Shortages of personal protective equipment (PPE) amidst the Covid-19 outbreak has been a topic of controversy.
Reports of a lack of PPE in care homes brings great concern to those with elderly or disabled relatives.
People want to feel secure that loved ones residing in care are safe, and rightly so.
If you’re looking for a summary of how PPE should be used and how safe care homes are at the moment, read our guide below.
How PPE in Care Homes Should Be Used
- The Correct Order to Put on PPE in Care Homes
As shown above, the advice for care home staff to prepare is to make sure that they:
- Drink fluids before putting on PPE
- Tie back their hair
- Remove any jewellery
- Check that the PPE is the correct size
Following this, staff members should do the following:
- Clean and disinfect their hands with either alcohol rub/gel, or soap and water.
- Put on an apron and tie this at their waist.
- Put on a facemask, with the upper straps positioned on the crown of the head and the lower straps at the nape of the neck.
After the first three steps, staff can then:
- Use both hands to mould the metal strap over the bridge of the nose.
- If required, put on their eye protection to reduce the risk of splashing.
- Put on a pair of gloves.
- The Correct Order to Remove PPE in Care Homes
Images from the bulletin are included below.
Guidelines for the removal of gloves:
- Use one hand to grasp the glove on the other hand and peel off.
- Slide fingers of the ungloved hand under the remaining glove at the wrist. Peel off.
- Discard the gloves and clean their hands.
To take off aprons:
- Break the apron strap at the neck and allow the apron to fold down on itself.
- Break the waist straps at the back and fold the apron in on itself.
- Fold or roll the apron into a bundle, without touching the outside surface.
- Discard the apron and clean their hands.
When removing eye protection:
- Only handle eye protection by the headband or sides.
- Discard eye protection. Reusable eye protection must be decontaminated.
- Clean hands.
And finally, for taking off the two types of mask (elasticated and tied):
- Elasticated masks: Pull loops over ears. Discard and clean hands.
- Tied masks: Untie or break the bottom straps followed by the top straps. Discard and clean hands.
The NHS bulletin goes on to note that PPE should be removed and disposed of in the above sequence. This is to reduce the risks of cross/self-contamination.
How Safe Are Care Homes in the UK at The Moment?
Infection control was a big enough topic already. Since the outbreak of coronavirus in March 2020, this has become an even more important factor for families choosing a care home in the UK.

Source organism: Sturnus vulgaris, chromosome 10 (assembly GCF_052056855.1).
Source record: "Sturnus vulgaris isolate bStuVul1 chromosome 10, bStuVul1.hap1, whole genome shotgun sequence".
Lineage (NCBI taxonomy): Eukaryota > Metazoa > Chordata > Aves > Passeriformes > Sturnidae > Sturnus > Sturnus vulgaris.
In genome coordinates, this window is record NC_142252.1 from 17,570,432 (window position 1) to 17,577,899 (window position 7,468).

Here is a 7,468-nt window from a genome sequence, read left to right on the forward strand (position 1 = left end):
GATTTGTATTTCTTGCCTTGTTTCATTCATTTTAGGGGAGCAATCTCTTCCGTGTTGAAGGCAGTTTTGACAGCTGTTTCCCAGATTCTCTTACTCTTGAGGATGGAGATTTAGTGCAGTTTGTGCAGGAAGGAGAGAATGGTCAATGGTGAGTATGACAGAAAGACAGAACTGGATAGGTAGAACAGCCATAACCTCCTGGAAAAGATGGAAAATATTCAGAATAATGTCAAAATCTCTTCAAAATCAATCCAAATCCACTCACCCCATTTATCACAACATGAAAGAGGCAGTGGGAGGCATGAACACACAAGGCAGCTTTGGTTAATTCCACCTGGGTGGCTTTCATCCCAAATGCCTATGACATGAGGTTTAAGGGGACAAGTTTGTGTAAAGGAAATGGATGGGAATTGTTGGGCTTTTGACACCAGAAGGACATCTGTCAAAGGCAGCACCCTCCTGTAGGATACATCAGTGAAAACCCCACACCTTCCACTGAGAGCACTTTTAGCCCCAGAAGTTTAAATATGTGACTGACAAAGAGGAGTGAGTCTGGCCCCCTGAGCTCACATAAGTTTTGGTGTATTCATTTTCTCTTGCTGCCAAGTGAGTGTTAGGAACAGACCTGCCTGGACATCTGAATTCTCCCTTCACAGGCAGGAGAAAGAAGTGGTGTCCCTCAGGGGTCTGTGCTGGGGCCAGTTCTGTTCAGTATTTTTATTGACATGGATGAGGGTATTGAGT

The government announced a £600 million “Infection Control Fund” in mid-May 2020.
The idea behind this fund is to control the spread of Covid-19 infection in residential and nursing home settings.
Research from the University of East Anglia found that the UK’s shortage of PPE during the pandemic’s rise and peak hit care home staff the hardest.
The study looked at staffing levels and PPE availability in 248 Norfolk care homes in April and early May 2020.
PPE that was tracked included masks, gloves, aprons, and hand sanitiser.
“About 40% of all Covid-19 deaths in the UK in early May 2020 were among care home residents,” said study author Professor Paul Hunter.
“It’s well known that here in the UK, care home workers were not supplied with sufficient PPE such as masks, gloves and protective gowns early in the Covid-19 outbreak,’’ Professor Hunter went on to state.
But how safe are care homes in the UK now?
This is the question that many people are looking for answers to.
On the back of the concerning news above, our team at Autumna has formed S.A.F.E. (Symptom Assessment for Everyone) to make finding care homes easier for the public.
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Autumna’s mission is to help families understand the best later-life care options.
In line with this, we believe that for public confidence in the residential senior care sector to be restored, care homes in the UK will need to prove they’re doing all they can to control virus outbreaks going forward.
S.A.F.E uses third-party, validated data to identify care homes that are managing and getting things right during the pandemic.
As a result, you will be able to see which homes provide a safe environment to live in. This includes the care homes’ PPE access, staffing, and medicine management.
Transparency helps the public make informed decisions about how safe care homes are.
Furthermore, it ensures that homes remain accountable.
By introducing S.A.F.E., care homes in the UK can now publish details about how they control infections and plan to respond to any outbreaks.
These details are available on the Autumna website.
Conveniently, you can customise a search for care homes using the Infection Control filter.
The filter shows you which care homes have submitted their S.A.F.E report to us.
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As a family member or friend or someone in care, we know you’ll want clarity on care home safety at the moment.
If you would like to search for care homes near you that are S.A.F.E. registered, click this link to go to the Autumna website.
You can use the search bar to filter for S.A.F.E. homes that have published their infection control practices.
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For support on how to use the search bar or any other queries, feel free to call our friendly team on 01892 335 330.
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